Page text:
I didn't know what had just happened. As if in slow motion, this huge ball of golden-red flame came billowing up at me, and only my youthful reflexes saved me from becoming a human torch. I dropped to the ground and skittered away from the inferno, my foremost thought being "charcoal lighter fluid never went up like that!" (I had lots of experience with charcoal lighter fluid.) My second thought was that I'd better get to that bucket of water with all possible haste. I scrambled over to it, lifted it above my head, and dumped the water straight into the newborn volcano. Now, that extinguished some of the blaze, but as you surely know (I did not), gasoline floats, and several little rivers of flame went trickling into the surrounding dry grass and foliage.
That fire was spreading faster than my brain was working. I thought maybe I could go back to the house and refill the bucket, but by that time, most of the woods and possibly our house would have burned up. Knowing I had little choice, I braved the flames and any surviving yellow jackets—I didn't see any, as they had probably all been blown up real good—and started smothering the spreading rings of fires with the bucket. By some miracle (Mom's prayers?), I managed to get the blazes under control, all without either getting flambéed or stung to death. Once the flames were mostly out, I ran back to the house with my bucket, filled it up, and returned to the disaster area, where I once again drenched the scorched earth. I repeated this procedure at least three or four times, and by the time I was finished, the fires were completely out.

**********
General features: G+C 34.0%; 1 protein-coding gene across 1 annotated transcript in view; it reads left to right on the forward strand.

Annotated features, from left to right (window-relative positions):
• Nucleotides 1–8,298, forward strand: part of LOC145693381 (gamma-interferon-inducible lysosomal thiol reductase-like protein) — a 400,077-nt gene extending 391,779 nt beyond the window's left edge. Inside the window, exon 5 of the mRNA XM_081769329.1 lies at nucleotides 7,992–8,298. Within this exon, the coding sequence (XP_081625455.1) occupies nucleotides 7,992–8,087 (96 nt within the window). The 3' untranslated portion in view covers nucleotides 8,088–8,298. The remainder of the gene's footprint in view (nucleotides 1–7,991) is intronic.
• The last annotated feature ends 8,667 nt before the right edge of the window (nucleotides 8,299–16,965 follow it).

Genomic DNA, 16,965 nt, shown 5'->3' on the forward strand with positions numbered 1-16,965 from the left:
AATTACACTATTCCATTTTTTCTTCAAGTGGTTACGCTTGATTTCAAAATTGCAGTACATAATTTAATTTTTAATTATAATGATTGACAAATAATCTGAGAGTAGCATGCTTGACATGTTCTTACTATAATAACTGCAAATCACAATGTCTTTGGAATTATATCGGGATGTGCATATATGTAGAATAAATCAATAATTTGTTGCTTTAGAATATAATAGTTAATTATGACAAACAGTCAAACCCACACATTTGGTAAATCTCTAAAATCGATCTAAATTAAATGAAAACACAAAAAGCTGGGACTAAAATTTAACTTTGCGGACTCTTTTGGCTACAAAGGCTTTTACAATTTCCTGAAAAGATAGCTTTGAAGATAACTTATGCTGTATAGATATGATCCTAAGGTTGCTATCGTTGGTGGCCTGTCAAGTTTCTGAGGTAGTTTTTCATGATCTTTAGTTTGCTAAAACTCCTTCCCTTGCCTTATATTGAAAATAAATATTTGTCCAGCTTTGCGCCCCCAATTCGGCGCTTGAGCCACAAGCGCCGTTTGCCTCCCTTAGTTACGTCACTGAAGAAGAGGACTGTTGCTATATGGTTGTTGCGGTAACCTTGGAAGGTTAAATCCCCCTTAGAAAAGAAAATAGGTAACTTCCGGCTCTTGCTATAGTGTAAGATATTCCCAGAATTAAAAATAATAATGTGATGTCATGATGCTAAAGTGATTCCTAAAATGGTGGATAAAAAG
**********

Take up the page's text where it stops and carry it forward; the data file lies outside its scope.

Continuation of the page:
The only evidence of what I had done, at this point, was a cloud of smoke hovering over the area and a charred patch of ground roughly ten to twelve feet in diameter. I sat out there for a hour or so to make sure the area didn't spontaneously reignite. I remember praying for my mom not to come outside, but I knew my dad would be getting home from work soon. I did my best to shed myself of all signs of panic, get cleaned up, and go back inside as if nothing had ever happened.
After all that, I will tell you that the true miracle of the day was that neither of my parents ever went down to the lower part of the backyard and looked up at that hillside, because if they had, I would not be here now to tell you that story. Had Dad ever found out, I'm pretty sure I would have preferred getting burned up in the inferno or fatally stung by little yellow bastards to what would have surely followed. I've always hoped my little brother appreciated me laying my life on the line to avenge his agony.
And that was the Day I Burned Up Martinsville.
|The old homestead, which I'm glad I managed NOT to burn down.|